Oil and gas explorer Ophir Energy says it intends to return to exploration drilling from late 2016 to take advantage of "significantly lower exploration costs".
The firm reported pre-tax loss of $70m (£53m) for the six months ended 30 June compared to a loss of $123m in the same period a year ago.
Revenue slid 40% year-on-year to $52m.
In a statement, Ophir said it would progress its struggling $500m Fortuna gas project in Equatorial Guinea in a way that does not jeopardise its balance sheet.
The British firm has been struggling to find a partner for the venture, with services giant Schlumberger backing out of the plans.
Ophir's net cash on balance sheet shrank to $207m at the end of June from $392m at the same time in 2015.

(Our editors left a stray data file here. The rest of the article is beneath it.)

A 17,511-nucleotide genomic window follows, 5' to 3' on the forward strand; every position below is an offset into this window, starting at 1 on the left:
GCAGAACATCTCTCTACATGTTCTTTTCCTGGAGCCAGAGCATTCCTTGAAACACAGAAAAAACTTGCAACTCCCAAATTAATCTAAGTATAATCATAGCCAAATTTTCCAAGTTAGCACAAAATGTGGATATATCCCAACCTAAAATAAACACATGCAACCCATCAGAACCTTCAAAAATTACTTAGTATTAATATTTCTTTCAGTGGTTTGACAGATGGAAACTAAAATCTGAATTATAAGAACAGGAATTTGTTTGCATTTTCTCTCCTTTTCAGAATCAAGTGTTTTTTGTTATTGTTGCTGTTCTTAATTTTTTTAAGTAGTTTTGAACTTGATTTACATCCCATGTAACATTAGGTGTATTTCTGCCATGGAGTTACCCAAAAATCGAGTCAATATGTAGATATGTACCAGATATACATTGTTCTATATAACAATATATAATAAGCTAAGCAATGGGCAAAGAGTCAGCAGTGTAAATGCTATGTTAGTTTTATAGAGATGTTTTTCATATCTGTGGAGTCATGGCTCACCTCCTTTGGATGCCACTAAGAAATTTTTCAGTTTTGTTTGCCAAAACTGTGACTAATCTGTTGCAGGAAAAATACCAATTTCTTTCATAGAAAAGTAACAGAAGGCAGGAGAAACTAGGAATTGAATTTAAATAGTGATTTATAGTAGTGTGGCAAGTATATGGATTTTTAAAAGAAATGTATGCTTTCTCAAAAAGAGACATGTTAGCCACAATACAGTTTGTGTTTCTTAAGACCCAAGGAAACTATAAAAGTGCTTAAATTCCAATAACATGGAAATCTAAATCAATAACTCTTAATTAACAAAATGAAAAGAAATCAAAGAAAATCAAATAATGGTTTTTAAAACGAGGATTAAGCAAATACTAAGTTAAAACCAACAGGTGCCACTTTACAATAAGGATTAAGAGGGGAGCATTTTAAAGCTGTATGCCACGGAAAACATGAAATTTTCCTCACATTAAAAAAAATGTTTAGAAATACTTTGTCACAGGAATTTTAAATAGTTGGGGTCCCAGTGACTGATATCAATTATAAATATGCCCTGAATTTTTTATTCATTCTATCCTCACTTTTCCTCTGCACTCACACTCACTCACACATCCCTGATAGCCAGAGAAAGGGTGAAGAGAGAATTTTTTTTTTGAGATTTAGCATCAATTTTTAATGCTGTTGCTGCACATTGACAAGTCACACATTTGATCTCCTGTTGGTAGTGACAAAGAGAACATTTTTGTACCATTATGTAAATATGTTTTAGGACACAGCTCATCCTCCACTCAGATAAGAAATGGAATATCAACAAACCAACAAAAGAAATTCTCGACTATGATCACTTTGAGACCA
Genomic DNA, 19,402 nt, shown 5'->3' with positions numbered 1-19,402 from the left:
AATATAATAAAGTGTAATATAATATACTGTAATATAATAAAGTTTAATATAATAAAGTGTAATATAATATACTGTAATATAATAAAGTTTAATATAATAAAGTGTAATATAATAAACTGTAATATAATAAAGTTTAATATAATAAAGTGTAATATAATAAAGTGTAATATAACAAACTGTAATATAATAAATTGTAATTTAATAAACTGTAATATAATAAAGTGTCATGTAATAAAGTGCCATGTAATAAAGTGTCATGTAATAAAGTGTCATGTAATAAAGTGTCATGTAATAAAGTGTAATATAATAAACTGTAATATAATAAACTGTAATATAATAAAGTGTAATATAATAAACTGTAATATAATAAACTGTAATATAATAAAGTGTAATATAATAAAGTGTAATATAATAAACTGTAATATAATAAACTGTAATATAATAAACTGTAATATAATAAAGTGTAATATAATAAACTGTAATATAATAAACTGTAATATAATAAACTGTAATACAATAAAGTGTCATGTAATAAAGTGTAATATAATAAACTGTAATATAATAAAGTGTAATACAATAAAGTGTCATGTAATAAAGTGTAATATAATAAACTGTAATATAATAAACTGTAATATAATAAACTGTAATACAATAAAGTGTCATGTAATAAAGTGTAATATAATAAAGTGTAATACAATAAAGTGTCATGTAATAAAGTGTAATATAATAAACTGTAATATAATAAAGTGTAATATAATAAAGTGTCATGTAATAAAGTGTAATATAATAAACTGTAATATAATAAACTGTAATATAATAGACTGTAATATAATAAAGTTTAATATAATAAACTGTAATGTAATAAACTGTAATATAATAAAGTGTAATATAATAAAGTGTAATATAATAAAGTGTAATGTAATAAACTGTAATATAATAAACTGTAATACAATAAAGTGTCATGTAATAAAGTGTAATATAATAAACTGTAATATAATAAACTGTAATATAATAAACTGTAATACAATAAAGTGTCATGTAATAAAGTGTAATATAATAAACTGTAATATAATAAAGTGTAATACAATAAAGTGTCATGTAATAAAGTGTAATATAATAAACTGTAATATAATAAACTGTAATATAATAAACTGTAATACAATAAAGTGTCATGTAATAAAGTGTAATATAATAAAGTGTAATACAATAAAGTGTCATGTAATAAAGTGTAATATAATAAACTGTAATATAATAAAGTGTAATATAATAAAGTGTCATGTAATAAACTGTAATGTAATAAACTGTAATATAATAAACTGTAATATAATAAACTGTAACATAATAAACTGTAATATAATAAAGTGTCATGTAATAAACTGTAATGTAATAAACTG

"Having spent two years high-grading our exploration portfolio, we are now preparing to return to a considered, prudent pace of exploration drilling from late 2016 to take advantage of the significantly lower exploration costs, while continuing to focus on monetising our previous exploration successes," Ophir chief executive Nick Cooper said.
"Ophir will progress the monetisation of Fortuna in a way that protects Ophir's balance sheet, that actively manages our exposure to development risk, and that maximises NAV (net asset value) per share."